As The Supreme Court Considers Major Free Speech Case, Liberals Can’t Have Their Cake And Eat It Too

Freedom_of_SpeechBelow is my column in The Hill newspaper on how liberals in New York are supplying the Supreme Court ample reason to rule for a Colorado cake shop owner in the Masterpiece Cakeshop case.  As the Court decides whether a baker can refuse to bake a cake deemed offensive, many liberals are asserting the right to refuse to serve conservatives based on their political views or associations.

Here is the column:

As the Supreme Court readies its historic decision on whether Colorado cake shop owner Jack Phillips can refuse to make a special cake for a same-sex marriage due to religious objections, New York may have given the justices multiple examples of why it must answer this and other controversies not on religious but free speech grounds. A Manhattan judge ruled recently that a Donald Trump supporter wearing a “Make America Great Again” hat could be constitutionally thrown out of a bar for his political views. Other incidents in New York show the often biased treatment given speech based on its content.

Justice David Cohen grilled Greg Piatek on whether he could claim a “spiritual” element to his MAGA hat and, after rejecting a religious-based claim, declared it a “petty slight” that is unprotected. (Of course, only people unfamiliar with being tossed out of establishments because of political beliefs can dismiss such acts as “petty.” I am fairly certain Justice Cohen does not have that problem in Manhattan. Conservatives, however, do.) At New York’s Fordham University, a group of conservative students were thrown out of Rodrigue’s Coffee House for wearing MAGA hats. The shop’s manager insisted the hats violated its “safe space” policy, as if being conservative is now a de facto threat to other students.

Recently, conservative speaker Milo Yiannopoulos was forced to leave a bar in New York City after a crowd — which reportedly included Annie Shields, an editor at the Nation and a co-chair of the Bronx Democratic Socialists of America, as well as other journalists — chanted, “Nazi scum get out.” The bar did not kick out Yiannopoulos itself but, according to Justice Cohen’s ruling, it could have. Indeed, journalists like Vice reporter Allie Conti mocked Yiannopoulos as “scared to death” and described being verbally abused and chased out as a “non-event.”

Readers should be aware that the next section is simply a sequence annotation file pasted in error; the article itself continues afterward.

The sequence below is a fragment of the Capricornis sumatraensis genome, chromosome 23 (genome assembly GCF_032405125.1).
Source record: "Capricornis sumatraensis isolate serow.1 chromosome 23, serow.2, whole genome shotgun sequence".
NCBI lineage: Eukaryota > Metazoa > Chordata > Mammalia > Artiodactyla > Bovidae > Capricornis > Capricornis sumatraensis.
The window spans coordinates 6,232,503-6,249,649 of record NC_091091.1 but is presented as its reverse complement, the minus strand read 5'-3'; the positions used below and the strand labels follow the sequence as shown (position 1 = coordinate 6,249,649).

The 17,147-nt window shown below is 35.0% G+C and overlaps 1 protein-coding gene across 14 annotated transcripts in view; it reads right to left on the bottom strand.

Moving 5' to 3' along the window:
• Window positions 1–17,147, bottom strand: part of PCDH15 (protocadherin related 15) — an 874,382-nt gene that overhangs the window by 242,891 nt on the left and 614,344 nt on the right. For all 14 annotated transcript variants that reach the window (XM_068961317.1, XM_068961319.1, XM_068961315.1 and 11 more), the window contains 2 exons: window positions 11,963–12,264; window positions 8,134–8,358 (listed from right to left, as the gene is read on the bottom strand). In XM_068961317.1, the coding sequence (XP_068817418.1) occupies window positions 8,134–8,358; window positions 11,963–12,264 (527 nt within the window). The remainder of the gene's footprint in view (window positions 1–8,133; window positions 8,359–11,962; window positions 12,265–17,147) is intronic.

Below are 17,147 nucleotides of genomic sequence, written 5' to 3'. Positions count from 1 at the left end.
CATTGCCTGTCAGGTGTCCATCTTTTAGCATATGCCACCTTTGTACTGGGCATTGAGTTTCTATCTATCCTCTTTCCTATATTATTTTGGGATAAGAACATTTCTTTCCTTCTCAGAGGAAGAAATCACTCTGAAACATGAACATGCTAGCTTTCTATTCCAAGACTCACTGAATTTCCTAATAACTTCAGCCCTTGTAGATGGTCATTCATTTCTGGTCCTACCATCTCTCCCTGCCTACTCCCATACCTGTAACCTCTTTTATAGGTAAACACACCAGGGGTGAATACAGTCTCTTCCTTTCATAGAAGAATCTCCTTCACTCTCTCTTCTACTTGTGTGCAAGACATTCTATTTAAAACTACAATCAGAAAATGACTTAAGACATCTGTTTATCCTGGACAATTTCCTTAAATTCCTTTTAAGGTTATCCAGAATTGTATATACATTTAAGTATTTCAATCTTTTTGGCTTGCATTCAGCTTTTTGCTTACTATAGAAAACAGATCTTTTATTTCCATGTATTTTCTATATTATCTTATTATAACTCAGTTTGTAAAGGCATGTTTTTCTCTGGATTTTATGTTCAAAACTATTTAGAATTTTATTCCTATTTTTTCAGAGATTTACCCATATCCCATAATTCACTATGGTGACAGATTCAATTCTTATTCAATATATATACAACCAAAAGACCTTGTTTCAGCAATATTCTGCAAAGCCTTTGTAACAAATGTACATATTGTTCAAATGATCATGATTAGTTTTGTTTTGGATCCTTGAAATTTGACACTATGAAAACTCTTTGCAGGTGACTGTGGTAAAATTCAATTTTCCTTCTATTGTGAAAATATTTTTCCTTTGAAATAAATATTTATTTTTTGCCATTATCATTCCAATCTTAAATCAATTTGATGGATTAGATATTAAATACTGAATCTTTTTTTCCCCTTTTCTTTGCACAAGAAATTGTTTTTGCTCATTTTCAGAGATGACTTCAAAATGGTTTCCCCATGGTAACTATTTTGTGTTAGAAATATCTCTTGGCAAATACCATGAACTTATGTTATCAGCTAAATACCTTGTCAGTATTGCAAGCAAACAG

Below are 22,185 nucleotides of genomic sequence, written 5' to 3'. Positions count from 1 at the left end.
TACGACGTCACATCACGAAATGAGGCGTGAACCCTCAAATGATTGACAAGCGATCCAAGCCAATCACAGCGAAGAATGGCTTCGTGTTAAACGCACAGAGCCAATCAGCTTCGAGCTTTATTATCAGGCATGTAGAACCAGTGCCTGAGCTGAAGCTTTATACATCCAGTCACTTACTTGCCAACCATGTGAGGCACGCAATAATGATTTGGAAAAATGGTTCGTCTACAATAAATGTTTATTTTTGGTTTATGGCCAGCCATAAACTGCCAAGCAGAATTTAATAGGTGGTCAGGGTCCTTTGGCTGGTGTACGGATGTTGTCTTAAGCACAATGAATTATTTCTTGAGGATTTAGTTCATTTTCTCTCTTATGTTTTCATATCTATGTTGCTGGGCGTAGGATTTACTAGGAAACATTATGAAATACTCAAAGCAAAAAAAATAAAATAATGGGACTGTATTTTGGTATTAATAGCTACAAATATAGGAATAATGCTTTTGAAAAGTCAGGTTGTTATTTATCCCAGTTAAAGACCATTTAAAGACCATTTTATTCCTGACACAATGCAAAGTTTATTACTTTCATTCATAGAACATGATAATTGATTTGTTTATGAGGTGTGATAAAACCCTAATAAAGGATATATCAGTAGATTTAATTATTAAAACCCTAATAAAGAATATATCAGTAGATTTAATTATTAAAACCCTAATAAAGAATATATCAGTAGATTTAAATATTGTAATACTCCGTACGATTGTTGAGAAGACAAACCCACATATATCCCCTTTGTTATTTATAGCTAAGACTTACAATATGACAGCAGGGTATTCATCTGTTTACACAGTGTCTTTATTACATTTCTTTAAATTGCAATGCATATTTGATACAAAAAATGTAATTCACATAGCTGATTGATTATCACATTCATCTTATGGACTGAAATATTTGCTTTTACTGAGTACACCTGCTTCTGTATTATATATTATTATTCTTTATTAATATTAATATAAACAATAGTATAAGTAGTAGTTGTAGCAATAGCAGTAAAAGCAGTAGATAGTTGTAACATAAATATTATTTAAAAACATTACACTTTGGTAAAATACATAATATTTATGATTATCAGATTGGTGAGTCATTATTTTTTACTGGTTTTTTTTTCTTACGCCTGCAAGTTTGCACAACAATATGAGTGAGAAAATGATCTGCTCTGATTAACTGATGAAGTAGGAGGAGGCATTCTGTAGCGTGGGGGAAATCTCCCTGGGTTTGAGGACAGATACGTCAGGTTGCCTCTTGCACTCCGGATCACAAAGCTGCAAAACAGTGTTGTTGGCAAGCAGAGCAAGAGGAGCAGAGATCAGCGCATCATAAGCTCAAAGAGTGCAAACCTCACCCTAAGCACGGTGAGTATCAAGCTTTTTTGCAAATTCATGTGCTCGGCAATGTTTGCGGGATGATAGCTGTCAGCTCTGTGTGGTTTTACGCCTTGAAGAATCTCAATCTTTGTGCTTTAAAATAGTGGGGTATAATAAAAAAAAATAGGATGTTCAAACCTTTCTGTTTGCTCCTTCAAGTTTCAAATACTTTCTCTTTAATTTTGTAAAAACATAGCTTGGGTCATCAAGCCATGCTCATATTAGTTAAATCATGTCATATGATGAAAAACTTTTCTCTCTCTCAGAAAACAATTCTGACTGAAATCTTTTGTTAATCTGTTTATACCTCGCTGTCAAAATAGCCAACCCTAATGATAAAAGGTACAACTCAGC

An administrator at State University of New York at Oswego reprimanded a student for making other students feel “uncomfortable” by raising liberal intolerance of free speech at an “open mic” event last month. Nicole Miller was called out under an “unofficial policy,” thereby confirming the very point of her remarks. Trisha DeWolf, the SUNY Alcohol and Other Drugs Program coordinator, contacted Miller and said her discussion of free speech left other students uncomfortable. DeWolf wrote in an email that “a few of our students were deeply hurt by some of your remarks (their words, not mine). Moving forward, there will be written guidelines for performers, which I hate to have to do.”

In other words, the school reserves the right to refuse access to open mics based on the content of the speech. It is not clear if SUNY is going to bar students from raising racial intolerance or other discomforts, or simply leave it to administrators like DeWolf to keep speech in what she views as the comfort zone. Liberals appear to want to preserve the right to deny service to conservatives on the basis of political sensibilities while preventing conservatives from denying service based on religious sensibilities, as in the Masterpiece Cakeshop case

As I have previously written, both sides are mistaken. It is not a distinction drawn along religious freedom lines. It is all about free speech. If the Supreme Court were to rule against the cake shop owner, it would mean that no one would be able to refuse service based on religious objections, even though Phillips said he would sell any available cake to any customer and only objected to preparing a special cake. That decision would also apply to a Jewish bakery asked to make a “Mein Kampf” cake or an African American bakery asked to celebrate a skinhead wedding. Would they also be denied the right to refuse?

If the Supreme Court carves out a narrow bona fide religious exemption, would atheists and agnostics then have no right to refuse offensive cakes? The ridiculousness of such a rule was made plain by Justice Cohen: Piatek was forced to frame his claim in “spiritual” terms and stressed that he had worn the hat to the 9/11 Memorial as a “spiritual tribute to the victims of 9/11” and that is was part of his “spiritual belief.”

Yet, Justice Cohen virtually mocked the claim as some “creed of one.” Of course, the ridiculous thing was forcing a bona fide exercise of free speech, which was harming no one, and forcing it to be translated into a religious objection. The failure to recognize all of these instances as protected free speech leads to absurd, biased results. The same advocates celebrating the right to toss out people wearing MAGA hats presumably would celebrate the right to refuse to make a MAGA cake. However, it means that a bar could toss out someone wearing a Black Lives Matter hat or an American Civil Liberties Union shirt.